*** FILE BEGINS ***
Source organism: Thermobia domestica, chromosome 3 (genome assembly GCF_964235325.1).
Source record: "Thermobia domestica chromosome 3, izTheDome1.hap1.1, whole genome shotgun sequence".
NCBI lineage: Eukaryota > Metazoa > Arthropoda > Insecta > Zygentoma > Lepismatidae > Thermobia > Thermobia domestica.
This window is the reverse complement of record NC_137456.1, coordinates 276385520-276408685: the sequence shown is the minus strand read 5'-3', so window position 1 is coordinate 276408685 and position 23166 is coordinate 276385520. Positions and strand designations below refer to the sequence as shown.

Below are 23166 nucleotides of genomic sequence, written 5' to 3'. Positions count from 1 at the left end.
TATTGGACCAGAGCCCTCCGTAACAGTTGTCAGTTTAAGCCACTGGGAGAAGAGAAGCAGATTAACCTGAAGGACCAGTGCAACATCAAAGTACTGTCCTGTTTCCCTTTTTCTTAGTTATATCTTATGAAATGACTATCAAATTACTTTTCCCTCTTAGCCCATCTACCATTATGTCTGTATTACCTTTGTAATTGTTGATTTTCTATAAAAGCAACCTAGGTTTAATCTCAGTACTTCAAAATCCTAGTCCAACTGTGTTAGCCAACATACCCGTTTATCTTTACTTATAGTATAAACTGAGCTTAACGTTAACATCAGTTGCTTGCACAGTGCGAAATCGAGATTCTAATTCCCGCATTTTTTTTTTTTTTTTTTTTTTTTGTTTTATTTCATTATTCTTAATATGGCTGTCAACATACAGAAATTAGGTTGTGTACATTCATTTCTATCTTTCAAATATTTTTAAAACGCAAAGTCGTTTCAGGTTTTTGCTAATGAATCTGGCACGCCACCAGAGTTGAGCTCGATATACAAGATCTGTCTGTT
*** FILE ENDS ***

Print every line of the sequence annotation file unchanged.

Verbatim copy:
Source organism: Thermobia domestica, chromosome 3 (genome assembly GCF_964235325.1).
Source record: "Thermobia domestica chromosome 3, izTheDome1.hap1.1, whole genome shotgun sequence".
NCBI lineage: Eukaryota > Metazoa > Arthropoda > Insecta > Zygentoma > Lepismatidae > Thermobia > Thermobia domestica.
This window is the reverse complement of record NC_137456.1, coordinates 276385520-276408685: the sequence shown is the minus strand read 5'-3', so window position 1 is coordinate 276408685 and position 23166 is coordinate 276385520. Positions and strand designations below refer to the sequence as shown.

Below are 23166 nucleotides of genomic sequence, written 5' to 3'. Positions count from 1 at the left end.
TATTGGACCAGAGCCCTCCGTAACAGTTGTCAGTTTAAGCCACTGGGAGAAGAGAAGCAGATTAACCTGAAGGACCAGTGCAACATCAAAGTACTGTCCTGTTTCCCTTTTTCTTAGTTATATCTTATGAAATGACTATCAAATTACTTTTCCCTCTTAGCCCATCTACCATTATGTCTGTATTACCTTTGTAATTGTTGATTTTCTATAAAAGCAACCTAGGTTTAATCTCAGTACTTCAAAATCCTAGTCCAACTGTGTTAGCCAACATACCCGTTTATCTTTACTTATAGTATAAACTGAGCTTAACGTTAACATCAGTTGCTTGCACAGTGCGAAATCGAGATTCTAATTCCCGCATTTTTTTTTTTTTTTTTTTTTTTTGTTTTATTTCATTATTCTTAATATGGCTGTCAACATACAGAAATTAGGTTGTGTACATTCATTTCTATCTTTCAAATATTTTTAAAACGCAAAGTCGTTTCAGGTTTTTGCTAATGAATCTGGCACGCCACCAGAGTTGAGCTCGATATACAAGATCTGTCTGTT